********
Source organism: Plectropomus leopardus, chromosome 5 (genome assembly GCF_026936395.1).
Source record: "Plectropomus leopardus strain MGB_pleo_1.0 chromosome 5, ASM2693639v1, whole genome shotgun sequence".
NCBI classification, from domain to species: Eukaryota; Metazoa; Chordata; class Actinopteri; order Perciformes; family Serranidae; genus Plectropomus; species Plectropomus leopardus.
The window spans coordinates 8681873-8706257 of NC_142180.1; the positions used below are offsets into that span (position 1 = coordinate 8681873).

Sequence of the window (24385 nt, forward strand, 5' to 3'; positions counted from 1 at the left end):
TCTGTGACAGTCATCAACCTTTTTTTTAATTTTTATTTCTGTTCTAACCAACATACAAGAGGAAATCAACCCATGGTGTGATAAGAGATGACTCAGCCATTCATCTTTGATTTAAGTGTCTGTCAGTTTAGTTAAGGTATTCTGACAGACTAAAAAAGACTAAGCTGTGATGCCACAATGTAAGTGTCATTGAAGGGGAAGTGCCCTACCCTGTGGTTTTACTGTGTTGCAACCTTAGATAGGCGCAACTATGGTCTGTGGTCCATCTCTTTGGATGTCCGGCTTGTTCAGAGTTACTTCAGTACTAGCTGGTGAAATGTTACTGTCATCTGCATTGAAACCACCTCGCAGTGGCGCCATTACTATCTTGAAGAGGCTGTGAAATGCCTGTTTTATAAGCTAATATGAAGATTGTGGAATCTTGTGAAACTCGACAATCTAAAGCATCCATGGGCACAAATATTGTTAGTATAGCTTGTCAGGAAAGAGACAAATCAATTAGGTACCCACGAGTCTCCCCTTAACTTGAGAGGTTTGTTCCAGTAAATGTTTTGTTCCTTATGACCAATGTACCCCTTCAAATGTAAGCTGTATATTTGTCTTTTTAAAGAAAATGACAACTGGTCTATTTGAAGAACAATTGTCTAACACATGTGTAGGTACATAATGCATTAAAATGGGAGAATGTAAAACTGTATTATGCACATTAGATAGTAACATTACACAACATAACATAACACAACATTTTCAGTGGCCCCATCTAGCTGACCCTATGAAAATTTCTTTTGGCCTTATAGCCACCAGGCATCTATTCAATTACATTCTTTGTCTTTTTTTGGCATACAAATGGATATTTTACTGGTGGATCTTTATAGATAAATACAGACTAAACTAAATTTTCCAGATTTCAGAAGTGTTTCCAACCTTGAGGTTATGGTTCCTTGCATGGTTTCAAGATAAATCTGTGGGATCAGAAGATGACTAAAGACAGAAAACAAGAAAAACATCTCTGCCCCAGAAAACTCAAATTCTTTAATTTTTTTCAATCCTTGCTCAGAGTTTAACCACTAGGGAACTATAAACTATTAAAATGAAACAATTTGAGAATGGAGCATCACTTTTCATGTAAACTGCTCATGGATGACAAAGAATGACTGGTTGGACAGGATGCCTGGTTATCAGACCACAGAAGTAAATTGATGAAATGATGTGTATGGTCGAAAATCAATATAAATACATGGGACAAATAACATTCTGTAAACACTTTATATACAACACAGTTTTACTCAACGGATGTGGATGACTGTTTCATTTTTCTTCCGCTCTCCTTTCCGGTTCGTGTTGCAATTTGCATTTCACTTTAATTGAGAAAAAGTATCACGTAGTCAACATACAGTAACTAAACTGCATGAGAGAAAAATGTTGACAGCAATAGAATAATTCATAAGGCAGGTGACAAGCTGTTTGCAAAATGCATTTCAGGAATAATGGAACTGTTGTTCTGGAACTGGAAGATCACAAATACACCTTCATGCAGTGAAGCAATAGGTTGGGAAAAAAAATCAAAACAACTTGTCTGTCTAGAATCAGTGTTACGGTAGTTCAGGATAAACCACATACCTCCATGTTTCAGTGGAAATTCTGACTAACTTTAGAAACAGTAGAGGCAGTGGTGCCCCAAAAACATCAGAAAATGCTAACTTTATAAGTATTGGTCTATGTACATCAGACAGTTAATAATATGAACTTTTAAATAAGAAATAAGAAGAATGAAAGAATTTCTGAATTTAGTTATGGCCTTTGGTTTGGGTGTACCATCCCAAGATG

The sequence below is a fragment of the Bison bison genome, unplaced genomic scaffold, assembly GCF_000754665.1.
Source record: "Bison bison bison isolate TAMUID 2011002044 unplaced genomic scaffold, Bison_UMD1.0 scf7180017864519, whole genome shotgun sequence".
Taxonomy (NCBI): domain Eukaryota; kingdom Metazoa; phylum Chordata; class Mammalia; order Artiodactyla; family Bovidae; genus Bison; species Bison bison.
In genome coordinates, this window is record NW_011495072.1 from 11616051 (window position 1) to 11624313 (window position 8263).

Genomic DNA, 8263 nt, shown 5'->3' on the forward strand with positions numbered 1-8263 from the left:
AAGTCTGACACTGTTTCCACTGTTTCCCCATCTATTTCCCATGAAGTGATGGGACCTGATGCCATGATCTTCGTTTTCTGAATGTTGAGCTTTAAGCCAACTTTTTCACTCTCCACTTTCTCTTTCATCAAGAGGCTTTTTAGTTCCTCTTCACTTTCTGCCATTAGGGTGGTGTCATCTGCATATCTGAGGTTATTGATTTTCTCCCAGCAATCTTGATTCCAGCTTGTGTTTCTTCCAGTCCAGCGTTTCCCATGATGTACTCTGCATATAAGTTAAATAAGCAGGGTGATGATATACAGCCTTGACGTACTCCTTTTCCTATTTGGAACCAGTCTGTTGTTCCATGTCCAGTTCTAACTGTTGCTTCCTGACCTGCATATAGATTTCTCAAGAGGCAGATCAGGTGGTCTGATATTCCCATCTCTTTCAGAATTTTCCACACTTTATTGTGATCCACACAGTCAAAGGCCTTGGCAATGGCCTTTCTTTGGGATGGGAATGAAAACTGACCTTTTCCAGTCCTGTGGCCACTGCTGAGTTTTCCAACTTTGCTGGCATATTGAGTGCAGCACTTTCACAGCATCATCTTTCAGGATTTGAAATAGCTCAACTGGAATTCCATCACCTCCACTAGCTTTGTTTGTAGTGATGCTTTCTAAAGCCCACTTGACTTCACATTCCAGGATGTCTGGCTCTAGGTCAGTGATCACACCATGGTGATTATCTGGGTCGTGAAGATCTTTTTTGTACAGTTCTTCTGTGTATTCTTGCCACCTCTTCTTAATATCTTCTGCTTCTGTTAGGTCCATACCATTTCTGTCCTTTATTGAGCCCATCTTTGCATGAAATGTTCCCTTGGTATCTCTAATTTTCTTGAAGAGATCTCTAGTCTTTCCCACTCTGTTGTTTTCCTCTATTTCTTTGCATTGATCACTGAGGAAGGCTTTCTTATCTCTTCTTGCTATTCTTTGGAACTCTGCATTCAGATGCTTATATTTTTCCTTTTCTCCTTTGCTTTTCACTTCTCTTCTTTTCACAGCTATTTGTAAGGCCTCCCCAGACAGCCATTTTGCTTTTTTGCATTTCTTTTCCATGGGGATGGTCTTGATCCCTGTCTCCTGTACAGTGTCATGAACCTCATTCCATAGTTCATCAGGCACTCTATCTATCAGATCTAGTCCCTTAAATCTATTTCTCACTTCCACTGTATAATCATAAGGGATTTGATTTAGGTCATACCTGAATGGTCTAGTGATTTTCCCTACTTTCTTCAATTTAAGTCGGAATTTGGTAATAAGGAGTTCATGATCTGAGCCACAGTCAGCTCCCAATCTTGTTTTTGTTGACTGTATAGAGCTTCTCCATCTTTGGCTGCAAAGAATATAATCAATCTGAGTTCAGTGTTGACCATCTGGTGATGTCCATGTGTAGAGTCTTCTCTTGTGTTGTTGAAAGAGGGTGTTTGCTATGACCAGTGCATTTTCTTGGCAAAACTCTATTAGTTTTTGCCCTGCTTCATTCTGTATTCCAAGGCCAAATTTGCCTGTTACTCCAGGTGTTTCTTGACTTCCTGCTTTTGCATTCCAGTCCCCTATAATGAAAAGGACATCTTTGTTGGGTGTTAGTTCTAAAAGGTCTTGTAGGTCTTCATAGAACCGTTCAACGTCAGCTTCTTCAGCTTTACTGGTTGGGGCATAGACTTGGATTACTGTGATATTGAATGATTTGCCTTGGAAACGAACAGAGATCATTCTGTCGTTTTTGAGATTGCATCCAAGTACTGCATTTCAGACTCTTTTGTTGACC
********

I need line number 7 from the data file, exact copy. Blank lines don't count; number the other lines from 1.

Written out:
The sequence below is a fragment of the Bison bison genome, unplaced genomic scaffold, assembly GCF_000754665.1.